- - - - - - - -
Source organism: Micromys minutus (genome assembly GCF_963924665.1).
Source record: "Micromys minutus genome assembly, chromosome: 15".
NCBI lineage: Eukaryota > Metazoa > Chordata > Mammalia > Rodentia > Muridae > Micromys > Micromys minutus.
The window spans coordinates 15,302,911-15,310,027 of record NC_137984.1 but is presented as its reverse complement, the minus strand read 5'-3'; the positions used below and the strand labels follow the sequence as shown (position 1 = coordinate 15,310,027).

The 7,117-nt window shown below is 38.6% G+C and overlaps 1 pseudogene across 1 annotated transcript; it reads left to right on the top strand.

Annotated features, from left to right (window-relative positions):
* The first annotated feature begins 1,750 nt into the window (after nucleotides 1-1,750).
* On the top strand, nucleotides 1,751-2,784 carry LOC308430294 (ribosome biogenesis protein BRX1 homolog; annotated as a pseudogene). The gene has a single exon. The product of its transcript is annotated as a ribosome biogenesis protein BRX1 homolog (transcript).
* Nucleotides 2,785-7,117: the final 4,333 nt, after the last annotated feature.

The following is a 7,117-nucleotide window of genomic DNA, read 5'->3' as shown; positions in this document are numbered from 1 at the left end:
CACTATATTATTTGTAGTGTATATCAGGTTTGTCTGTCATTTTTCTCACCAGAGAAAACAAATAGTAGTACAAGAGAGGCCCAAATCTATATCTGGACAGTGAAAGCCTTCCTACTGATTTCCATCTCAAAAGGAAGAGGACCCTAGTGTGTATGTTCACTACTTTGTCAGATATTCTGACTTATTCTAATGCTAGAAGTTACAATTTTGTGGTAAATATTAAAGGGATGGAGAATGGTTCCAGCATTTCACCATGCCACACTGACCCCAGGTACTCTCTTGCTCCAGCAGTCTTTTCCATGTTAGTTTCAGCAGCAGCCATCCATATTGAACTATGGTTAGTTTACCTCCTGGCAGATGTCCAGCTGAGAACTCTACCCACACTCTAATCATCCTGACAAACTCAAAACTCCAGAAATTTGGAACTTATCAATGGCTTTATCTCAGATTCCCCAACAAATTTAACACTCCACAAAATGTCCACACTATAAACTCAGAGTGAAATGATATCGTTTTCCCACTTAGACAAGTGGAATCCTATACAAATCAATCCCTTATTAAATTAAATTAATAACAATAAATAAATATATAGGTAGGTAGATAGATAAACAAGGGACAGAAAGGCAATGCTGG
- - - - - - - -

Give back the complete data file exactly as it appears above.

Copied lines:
Source organism: Micromys minutus (genome assembly GCF_963924665.1).
Source record: "Micromys minutus genome assembly, chromosome: 15".
NCBI lineage: Eukaryota > Metazoa > Chordata > Mammalia > Rodentia > Muridae > Micromys > Micromys minutus.
The window spans coordinates 15,302,911-15,310,027 of record NC_137984.1 but is presented as its reverse complement, the minus strand read 5'-3'; the positions used below and the strand labels follow the sequence as shown (position 1 = coordinate 15,310,027).

The 7,117-nt window shown below is 38.6% G+C and overlaps 1 pseudogene across 1 annotated transcript; it reads left to right on the top strand.

Annotated features, from left to right (window-relative positions):
* The first annotated feature begins 1,750 nt into the window (after nucleotides 1-1,750).
* On the top strand, nucleotides 1,751-2,784 carry LOC308430294 (ribosome biogenesis protein BRX1 homolog; annotated as a pseudogene). The gene has a single exon. The product of its transcript is annotated as a ribosome biogenesis protein BRX1 homolog (transcript).
* Nucleotides 2,785-7,117: the final 4,333 nt, after the last annotated feature.

The following is a 7,117-nucleotide window of genomic DNA, read 5'->3' as shown; positions in this document are numbered from 1 at the left end:
CACTATATTATTTGTAGTGTATATCAGGTTTGTCTGTCATTTTTCTCACCAGAGAAAACAAATAGTAGTACAAGAGAGGCCCAAATCTATATCTGGACAGTGAAAGCCTTCCTACTGATTTCCATCTCAAAAGGAAGAGGACCCTAGTGTGTATGTTCACTACTTTGTCAGATATTCTGACTTATTCTAATGCTAGAAGTTACAATTTTGTGGTAAATATTAAAGGGATGGAGAATGGTTCCAGCATTTCACCATGCCACACTGACCCCAGGTACTCTCTTGCTCCAGCAGTCTTTTCCATGTTAGTTTCAGCAGCAGCCATCCATATTGAACTATGGTTAGTTTACCTCCTGGCAGATGTCCAGCTGAGAACTCTACCCACACTCTAATCATCCTGACAAACTCAAAACTCCAGAAATTTGGAACTTATCAATGGCTTTATCTCAGATTCCCCAACAAATTTAACACTCCACAAAATGTCCACACTATAAACTCAGAGTGAAATGATATCGTTTTCCCACTTAGACAAGTGGAATCCTATACAAATCAATCCCTTATTAAATTAAATTAATAACAATAAATAAATATATAGGTAGGTAGATAGATAAACAAGGGACAGAAAGGCAATGCTGG